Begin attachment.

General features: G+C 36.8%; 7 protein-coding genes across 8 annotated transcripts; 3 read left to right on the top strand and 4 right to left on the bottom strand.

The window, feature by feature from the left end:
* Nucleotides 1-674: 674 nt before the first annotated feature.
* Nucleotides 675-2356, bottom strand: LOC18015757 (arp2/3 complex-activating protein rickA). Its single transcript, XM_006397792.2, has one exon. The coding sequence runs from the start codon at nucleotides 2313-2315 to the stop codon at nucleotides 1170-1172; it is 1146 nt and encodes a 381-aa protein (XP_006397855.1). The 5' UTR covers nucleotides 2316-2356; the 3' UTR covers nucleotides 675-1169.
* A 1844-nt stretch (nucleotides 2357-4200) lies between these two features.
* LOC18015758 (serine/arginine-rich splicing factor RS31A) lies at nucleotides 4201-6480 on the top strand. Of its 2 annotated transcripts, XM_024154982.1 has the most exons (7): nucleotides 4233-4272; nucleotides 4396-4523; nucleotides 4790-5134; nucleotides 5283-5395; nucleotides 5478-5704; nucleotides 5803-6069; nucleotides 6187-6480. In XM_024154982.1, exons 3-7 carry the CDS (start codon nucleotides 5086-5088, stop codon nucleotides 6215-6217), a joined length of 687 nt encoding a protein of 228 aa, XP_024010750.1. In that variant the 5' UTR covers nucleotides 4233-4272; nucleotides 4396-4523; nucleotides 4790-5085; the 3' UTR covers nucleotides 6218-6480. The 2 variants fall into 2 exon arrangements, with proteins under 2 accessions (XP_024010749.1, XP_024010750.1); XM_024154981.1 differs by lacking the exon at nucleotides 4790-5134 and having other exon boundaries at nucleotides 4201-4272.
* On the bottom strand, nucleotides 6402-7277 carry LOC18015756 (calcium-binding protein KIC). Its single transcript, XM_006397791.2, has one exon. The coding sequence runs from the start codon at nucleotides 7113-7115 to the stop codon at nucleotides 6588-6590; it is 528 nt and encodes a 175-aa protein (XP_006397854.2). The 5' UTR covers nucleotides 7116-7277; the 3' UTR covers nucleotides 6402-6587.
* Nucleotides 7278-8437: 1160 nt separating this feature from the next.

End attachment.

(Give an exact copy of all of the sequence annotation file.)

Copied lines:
General features: G+C 36.8%; 7 protein-coding genes across 8 annotated transcripts; 3 read left to right on the top strand and 4 right to left on the bottom strand.

The window, feature by feature from the left end:
* Nucleotides 1-674: 674 nt before the first annotated feature.
* Nucleotides 675-2356, bottom strand: LOC18015757 (arp2/3 complex-activating protein rickA). Its single transcript, XM_006397792.2, has one exon. The coding sequence runs from the start codon at nucleotides 2313-2315 to the stop codon at nucleotides 1170-1172; it is 1146 nt and encodes a 381-aa protein (XP_006397855.1). The 5' UTR covers nucleotides 2316-2356; the 3' UTR covers nucleotides 675-1169.
* A 1844-nt stretch (nucleotides 2357-4200) lies between these two features.
* LOC18015758 (serine/arginine-rich splicing factor RS31A) lies at nucleotides 4201-6480 on the top strand. Of its 2 annotated transcripts, XM_024154982.1 has the most exons (7): nucleotides 4233-4272; nucleotides 4396-4523; nucleotides 4790-5134; nucleotides 5283-5395; nucleotides 5478-5704; nucleotides 5803-6069; nucleotides 6187-6480. In XM_024154982.1, exons 3-7 carry the CDS (start codon nucleotides 5086-5088, stop codon nucleotides 6215-6217), a joined length of 687 nt encoding a protein of 228 aa, XP_024010750.1. In that variant the 5' UTR covers nucleotides 4233-4272; nucleotides 4396-4523; nucleotides 4790-5085; the 3' UTR covers nucleotides 6218-6480. The 2 variants fall into 2 exon arrangements, with proteins under 2 accessions (XP_024010749.1, XP_024010750.1); XM_024154981.1 differs by lacking the exon at nucleotides 4790-5134 and having other exon boundaries at nucleotides 4201-4272.
* On the bottom strand, nucleotides 6402-7277 carry LOC18015756 (calcium-binding protein KIC). Its single transcript, XM_006397791.2, has one exon. The coding sequence runs from the start codon at nucleotides 7113-7115 to the stop codon at nucleotides 6588-6590; it is 528 nt and encodes a 175-aa protein (XP_006397854.2). The 5' UTR covers nucleotides 7116-7277; the 3' UTR covers nucleotides 6402-6587.
* Nucleotides 7278-8437: 1160 nt separating this feature from the next.